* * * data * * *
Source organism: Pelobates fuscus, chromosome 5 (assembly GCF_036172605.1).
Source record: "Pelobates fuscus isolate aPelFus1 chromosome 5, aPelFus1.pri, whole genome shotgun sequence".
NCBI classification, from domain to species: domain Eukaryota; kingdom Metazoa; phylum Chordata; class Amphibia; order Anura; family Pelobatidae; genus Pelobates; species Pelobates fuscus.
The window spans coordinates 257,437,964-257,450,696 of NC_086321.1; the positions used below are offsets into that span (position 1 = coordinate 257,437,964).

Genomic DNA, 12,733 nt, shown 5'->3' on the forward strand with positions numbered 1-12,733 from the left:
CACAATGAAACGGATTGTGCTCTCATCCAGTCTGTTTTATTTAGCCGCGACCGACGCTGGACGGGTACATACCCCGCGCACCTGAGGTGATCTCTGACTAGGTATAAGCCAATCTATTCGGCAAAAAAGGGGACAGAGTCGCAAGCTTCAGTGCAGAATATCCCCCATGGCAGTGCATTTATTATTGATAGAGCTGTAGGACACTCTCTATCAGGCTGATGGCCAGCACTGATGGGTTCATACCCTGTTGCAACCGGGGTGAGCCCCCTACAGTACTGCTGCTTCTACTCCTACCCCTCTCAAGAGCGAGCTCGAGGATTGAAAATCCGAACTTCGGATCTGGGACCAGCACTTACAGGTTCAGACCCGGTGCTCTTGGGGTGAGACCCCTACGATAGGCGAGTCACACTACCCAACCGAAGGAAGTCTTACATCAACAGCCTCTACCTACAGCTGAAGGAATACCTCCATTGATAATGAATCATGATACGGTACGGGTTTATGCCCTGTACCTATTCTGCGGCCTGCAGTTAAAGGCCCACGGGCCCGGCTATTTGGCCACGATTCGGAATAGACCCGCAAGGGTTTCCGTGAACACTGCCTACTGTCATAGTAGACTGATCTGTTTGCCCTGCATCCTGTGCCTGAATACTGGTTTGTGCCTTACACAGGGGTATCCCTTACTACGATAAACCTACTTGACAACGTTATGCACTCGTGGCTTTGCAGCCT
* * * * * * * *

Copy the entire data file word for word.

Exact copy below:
Source organism: Pelobates fuscus, chromosome 5 (assembly GCF_036172605.1).
Source record: "Pelobates fuscus isolate aPelFus1 chromosome 5, aPelFus1.pri, whole genome shotgun sequence".
NCBI classification, from domain to species: domain Eukaryota; kingdom Metazoa; phylum Chordata; class Amphibia; order Anura; family Pelobatidae; genus Pelobates; species Pelobates fuscus.
The window spans coordinates 257,437,964-257,450,696 of NC_086321.1; the positions used below are offsets into that span (position 1 = coordinate 257,437,964).

Genomic DNA, 12,733 nt, shown 5'->3' on the forward strand with positions numbered 1-12,733 from the left:
CACAATGAAACGGATTGTGCTCTCATCCAGTCTGTTTTATTTAGCCGCGACCGACGCTGGACGGGTACATACCCCGCGCACCTGAGGTGATCTCTGACTAGGTATAAGCCAATCTATTCGGCAAAAAAGGGGACAGAGTCGCAAGCTTCAGTGCAGAATATCCCCCATGGCAGTGCATTTATTATTGATAGAGCTGTAGGACACTCTCTATCAGGCTGATGGCCAGCACTGATGGGTTCATACCCTGTTGCAACCGGGGTGAGCCCCCTACAGTACTGCTGCTTCTACTCCTACCCCTCTCAAGAGCGAGCTCGAGGATTGAAAATCCGAACTTCGGATCTGGGACCAGCACTTACAGGTTCAGACCCGGTGCTCTTGGGGTGAGACCCCTACGATAGGCGAGTCACACTACCCAACCGAAGGAAGTCTTACATCAACAGCCTCTACCTACAGCTGAAGGAATACCTCCATTGATAATGAATCATGATACGGTACGGGTTTATGCCCTGTACCTATTCTGCGGCCTGCAGTTAAAGGCCCACGGGCCCGGCTATTTGGCCACGATTCGGAATAGACCCGCAAGGGTTTCCGTGAACACTGCCTACTGTCATAGTAGACTGATCTGTTTGCCCTGCATCCTGTGCCTGAATACTGGTTTGTGCCTTACACAGGGGTATCCCTTACTACGATAAACCTACTTGACAACGTTATGCACTCGTGGCTTTGCAGCCT